Josh Lerner, an investment banking professor at Harvard Business School, told Entrepreneur magazine that 90 percent of new business fail because they bask too much in the glory after receiving initial funding for their new enterprise. A 2013 report by information services firm CB Insights found that startups funded by large venture capital funds in the seed stages are far more likely to get second stage (Series B) funding than those funded by angel investors.
Seed funding comes from numerous sources, and not all of these sources are primarily concerned with turning a profit. Friends and family, along with angel investors, help fund startups based on their relationship with the business owner, not necessarily on the viability of the company itself. Most state and municipal funding sources are concerned with job creation. Venture capitalists, as the title suggests, expect a return on their investments in 10 years or less. Series B funding only comes to businesses that can show long-term sustainability and have reached tangible milestones after initial funding. These three tips will help put your business in the best position for subsequent funding.
Capillary Technologies, a Bangalore, India-based provider of cloud-based customer management solutions, recently announced it received $14 million in Series B funding mostly from VC firms Sequoia Capital and Norwest Venture. The company, which was established in 2008, has since secured several big-name customers including KFC and Marks & Spencer, the retail apparel giant.
Bark & Co., the New York-based doggie treat delivery service, recently announced $15 million in Series B funding as well. The company credits its 200,000 customers who subscribe to monthly deliveries, as the reason several VC firms willingly contributed to their expansion.
Your company doesn't have to be a multi-million dollar enterprise with big name clients, but it must demonstrate the ability to consistently turn a profit. One way to do this is by generating reports from sales forecasting software that can simultaneously improve your company's workflow. InsightSquared, for instance, can break down revenue data by groups or individual salespeople and determine future performance based on overall close rates.
Presenting concrete data like this to VC firms will also show them your level of organization and commitment, which may be the deciding factor before signing the check.
Minimize Human Risk
When a startup gets off the ground, it is typically run by a CEO and maybe one or two others. That means angel investors who weren't as concerned about turning a profit anyway, only had to deal with one or two individuals. But after a few years of success, your company will likely expand, hire more people and subsequently, bring in more personalities.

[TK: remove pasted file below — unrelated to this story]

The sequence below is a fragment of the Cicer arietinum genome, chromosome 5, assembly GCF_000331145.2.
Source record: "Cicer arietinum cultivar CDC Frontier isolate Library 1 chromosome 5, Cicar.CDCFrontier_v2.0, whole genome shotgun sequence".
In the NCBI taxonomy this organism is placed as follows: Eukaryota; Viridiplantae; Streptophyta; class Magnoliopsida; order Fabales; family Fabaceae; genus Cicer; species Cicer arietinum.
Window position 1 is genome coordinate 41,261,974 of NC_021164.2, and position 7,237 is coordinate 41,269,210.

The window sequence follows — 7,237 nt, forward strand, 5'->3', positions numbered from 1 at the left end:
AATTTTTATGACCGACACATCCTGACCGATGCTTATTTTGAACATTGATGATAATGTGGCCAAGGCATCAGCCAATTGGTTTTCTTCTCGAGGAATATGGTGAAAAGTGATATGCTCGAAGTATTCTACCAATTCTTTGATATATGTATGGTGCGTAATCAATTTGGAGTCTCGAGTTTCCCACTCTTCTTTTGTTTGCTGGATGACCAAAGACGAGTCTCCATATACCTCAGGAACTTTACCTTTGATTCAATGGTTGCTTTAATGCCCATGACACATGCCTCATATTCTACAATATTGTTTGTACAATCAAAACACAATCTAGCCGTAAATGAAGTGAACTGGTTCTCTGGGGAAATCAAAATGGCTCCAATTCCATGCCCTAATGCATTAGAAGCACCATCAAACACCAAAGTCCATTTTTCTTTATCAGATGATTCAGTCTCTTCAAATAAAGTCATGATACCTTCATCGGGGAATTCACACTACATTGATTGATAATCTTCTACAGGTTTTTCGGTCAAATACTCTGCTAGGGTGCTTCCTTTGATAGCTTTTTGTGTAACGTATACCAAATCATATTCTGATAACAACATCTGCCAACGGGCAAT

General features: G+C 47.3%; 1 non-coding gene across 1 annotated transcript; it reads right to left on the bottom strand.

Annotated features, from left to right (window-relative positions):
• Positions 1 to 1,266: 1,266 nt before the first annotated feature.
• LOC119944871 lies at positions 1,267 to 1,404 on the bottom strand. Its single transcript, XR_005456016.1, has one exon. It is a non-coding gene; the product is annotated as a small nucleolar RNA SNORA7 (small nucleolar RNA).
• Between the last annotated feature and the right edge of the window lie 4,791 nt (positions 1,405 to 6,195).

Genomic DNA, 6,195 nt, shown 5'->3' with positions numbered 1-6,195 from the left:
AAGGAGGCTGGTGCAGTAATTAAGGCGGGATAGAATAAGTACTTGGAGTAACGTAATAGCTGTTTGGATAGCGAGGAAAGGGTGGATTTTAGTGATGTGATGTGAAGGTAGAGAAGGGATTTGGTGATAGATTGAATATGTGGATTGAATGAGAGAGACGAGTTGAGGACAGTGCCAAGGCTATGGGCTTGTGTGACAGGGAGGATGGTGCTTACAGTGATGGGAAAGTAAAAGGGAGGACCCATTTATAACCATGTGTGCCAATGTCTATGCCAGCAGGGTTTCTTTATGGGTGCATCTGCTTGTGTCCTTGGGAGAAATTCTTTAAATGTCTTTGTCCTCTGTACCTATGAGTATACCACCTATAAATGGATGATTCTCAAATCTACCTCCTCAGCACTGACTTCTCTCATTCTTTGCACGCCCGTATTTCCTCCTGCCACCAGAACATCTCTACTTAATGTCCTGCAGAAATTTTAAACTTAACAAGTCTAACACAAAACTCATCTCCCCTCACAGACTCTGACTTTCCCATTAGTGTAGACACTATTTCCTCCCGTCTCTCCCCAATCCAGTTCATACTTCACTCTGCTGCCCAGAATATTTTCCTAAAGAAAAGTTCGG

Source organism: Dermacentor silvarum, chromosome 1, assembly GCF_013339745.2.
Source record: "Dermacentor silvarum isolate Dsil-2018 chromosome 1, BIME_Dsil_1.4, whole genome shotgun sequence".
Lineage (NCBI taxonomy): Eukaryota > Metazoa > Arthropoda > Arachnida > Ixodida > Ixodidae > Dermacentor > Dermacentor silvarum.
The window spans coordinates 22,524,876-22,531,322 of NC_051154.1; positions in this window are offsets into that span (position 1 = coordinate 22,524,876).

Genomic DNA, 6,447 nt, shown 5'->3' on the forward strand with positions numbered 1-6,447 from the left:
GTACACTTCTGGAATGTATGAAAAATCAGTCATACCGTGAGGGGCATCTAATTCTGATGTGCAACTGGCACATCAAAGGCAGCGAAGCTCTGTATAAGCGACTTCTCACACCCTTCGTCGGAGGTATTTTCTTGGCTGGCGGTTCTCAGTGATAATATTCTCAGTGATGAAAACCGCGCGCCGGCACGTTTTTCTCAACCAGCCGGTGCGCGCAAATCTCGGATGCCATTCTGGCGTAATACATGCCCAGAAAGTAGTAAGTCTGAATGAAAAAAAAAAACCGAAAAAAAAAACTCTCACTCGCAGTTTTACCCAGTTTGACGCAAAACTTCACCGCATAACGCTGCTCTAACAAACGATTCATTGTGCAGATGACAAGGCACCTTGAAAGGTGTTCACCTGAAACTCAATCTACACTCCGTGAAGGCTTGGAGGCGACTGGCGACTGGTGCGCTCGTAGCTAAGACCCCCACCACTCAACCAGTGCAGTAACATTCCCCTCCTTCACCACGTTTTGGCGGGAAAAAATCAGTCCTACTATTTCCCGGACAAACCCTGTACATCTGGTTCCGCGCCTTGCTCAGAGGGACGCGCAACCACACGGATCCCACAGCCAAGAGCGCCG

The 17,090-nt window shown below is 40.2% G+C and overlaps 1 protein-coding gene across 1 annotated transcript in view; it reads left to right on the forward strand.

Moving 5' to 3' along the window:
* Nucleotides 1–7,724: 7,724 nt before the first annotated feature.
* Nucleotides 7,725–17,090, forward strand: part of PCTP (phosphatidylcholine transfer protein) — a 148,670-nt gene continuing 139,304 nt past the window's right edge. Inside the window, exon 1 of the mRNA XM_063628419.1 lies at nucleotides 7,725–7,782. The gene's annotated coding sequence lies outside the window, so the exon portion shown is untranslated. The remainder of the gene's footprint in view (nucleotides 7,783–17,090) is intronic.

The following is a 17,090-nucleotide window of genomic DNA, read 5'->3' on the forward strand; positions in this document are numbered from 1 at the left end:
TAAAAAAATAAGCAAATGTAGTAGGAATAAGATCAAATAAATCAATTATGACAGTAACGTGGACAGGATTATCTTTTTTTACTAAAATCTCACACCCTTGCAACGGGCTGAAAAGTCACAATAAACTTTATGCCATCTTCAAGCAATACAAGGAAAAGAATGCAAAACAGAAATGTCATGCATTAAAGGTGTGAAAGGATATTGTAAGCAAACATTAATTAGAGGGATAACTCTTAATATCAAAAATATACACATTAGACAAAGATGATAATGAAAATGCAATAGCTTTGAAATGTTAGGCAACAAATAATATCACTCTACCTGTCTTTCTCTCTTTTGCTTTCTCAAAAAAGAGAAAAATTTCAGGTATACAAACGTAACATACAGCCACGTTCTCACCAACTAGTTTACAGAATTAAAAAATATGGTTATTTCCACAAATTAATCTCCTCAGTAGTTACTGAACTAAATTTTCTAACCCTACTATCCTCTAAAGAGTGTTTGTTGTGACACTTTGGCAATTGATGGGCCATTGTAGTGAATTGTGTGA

Beth Seidenberg of VC firm Kleiner Perkins Caufield and Byers (KPCB), said in a speech at Stanford University that venture capitalists look for five specific qualities in a company before committing funds to it. Strong leadership was the first and most important characteristic. She specifically mentioned John Melo of green technology company Amyris, which KPCB initially funded. Not only is Melo passionate about what his company does, but he is also the unquestioned leader of the firm, she said.
Too many cooks in the kitchen will be looked upon as unorganized, dysfunctional and ultimately, a bad investment. One high-ranking bad apple or partner with vocal views differing from the rest of leadership can completely derail a deal. VCs will sense a lack of control at the top, which is especially commonplace in a startup environment featuring several driven, competitive personalities.
Though these types of personnel moves can be tough, its in your best interest to move on from individuals who may potentially hold the company back. Startups are already a risk in-and-of themselves for VCs. You may not get a second chance at funding once the word gets out that leadership within your company is lacking.
Timing Is Everything
A company is going to be given a monetary value by VCs before they decide to invest. Market and economic conditions will play a significant role as to what the final analysis is.
First, know what a fair value is. There are several free valuation tools, such as this one from BizEx, that you can input figures and calculate an estimated value. There are also companies you can hire to give a specific asset-based, income-based or market comparison-based value of your company.
Strong economic conditions means more investors will be lined up searching for deals. But this can also create a false market that overvalues your company. Once the correction happens, you're stuck trying to make up for the bubble value, similar to what homeowners experienced after the 2008 housing market crash.
The fact you're company survived long enough to demand a second round of funding is an accomplishment by itself. But complacency at this point can quickly change your fortunes.